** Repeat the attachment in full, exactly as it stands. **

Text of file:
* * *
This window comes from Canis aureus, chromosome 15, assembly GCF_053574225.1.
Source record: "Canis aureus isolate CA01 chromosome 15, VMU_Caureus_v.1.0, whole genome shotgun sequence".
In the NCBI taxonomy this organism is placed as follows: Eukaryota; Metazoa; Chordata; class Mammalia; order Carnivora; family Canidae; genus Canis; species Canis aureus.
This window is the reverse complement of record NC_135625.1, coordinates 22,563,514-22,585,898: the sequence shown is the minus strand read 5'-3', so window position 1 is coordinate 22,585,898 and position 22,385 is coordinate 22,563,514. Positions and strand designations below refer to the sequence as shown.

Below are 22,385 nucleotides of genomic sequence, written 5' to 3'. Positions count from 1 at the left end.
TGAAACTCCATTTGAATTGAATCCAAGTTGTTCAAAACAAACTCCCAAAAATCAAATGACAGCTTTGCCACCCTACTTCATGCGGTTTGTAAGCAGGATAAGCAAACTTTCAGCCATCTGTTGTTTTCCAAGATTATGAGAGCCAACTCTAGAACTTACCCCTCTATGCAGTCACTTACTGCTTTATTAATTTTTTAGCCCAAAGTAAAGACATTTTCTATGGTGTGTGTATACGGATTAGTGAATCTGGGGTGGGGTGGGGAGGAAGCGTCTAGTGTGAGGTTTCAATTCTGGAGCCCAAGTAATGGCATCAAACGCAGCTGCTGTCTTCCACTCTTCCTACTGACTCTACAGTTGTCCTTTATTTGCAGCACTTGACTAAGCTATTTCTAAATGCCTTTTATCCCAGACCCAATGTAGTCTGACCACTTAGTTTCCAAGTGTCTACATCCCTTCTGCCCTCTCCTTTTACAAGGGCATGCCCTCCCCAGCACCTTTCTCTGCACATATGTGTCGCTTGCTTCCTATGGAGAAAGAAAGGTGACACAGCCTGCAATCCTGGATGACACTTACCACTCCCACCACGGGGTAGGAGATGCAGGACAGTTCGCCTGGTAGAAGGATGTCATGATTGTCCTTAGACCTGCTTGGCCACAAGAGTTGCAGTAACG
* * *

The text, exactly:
This window comes from Canis aureus, chromosome 15, assembly GCF_053574225.1.
Source record: "Canis aureus isolate CA01 chromosome 15, VMU_Caureus_v.1.0, whole genome shotgun sequence".
In the NCBI taxonomy this organism is placed as follows: Eukaryota; Metazoa; Chordata; class Mammalia; order Carnivora; family Canidae; genus Canis; species Canis aureus.
This window is the reverse complement of record NC_135625.1, coordinates 22,563,514-22,585,898: the sequence shown is the minus strand read 5'-3', so window position 1 is coordinate 22,585,898 and position 22,385 is coordinate 22,563,514. Positions and strand designations below refer to the sequence as shown.

Below are 22,385 nucleotides of genomic sequence, written 5' to 3'. Positions count from 1 at the left end.
TGAAACTCCATTTGAATTGAATCCAAGTTGTTCAAAACAAACTCCCAAAAATCAAATGACAGCTTTGCCACCCTACTTCATGCGGTTTGTAAGCAGGATAAGCAAACTTTCAGCCATCTGTTGTTTTCCAAGATTATGAGAGCCAACTCTAGAACTTACCCCTCTATGCAGTCACTTACTGCTTTATTAATTTTTTAGCCCAAAGTAAAGACATTTTCTATGGTGTGTGTATACGGATTAGTGAATCTGGGGTGGGGTGGGGAGGAAGCGTCTAGTGTGAGGTTTCAATTCTGGAGCCCAAGTAATGGCATCAAACGCAGCTGCTGTCTTCCACTCTTCCTACTGACTCTACAGTTGTCCTTTATTTGCAGCACTTGACTAAGCTATTTCTAAATGCCTTTTATCCCAGACCCAATGTAGTCTGACCACTTAGTTTCCAAGTGTCTACATCCCTTCTGCCCTCTCCTTTTACAAGGGCATGCCCTCCCCAGCACCTTTCTCTGCACATATGTGTCGCTTGCTTCCTATGGAGAAAGAAAGGTGACACAGCCTGCAATCCTGGATGACACTTACCACTCCCACCACGGGGTAGGAGATGCAGGACAGTTCGCCTGGTAGAAGGATGTCATGATTGTCCTTAGACCTGCTTGGCCACAAGAGTTGCAGTAACG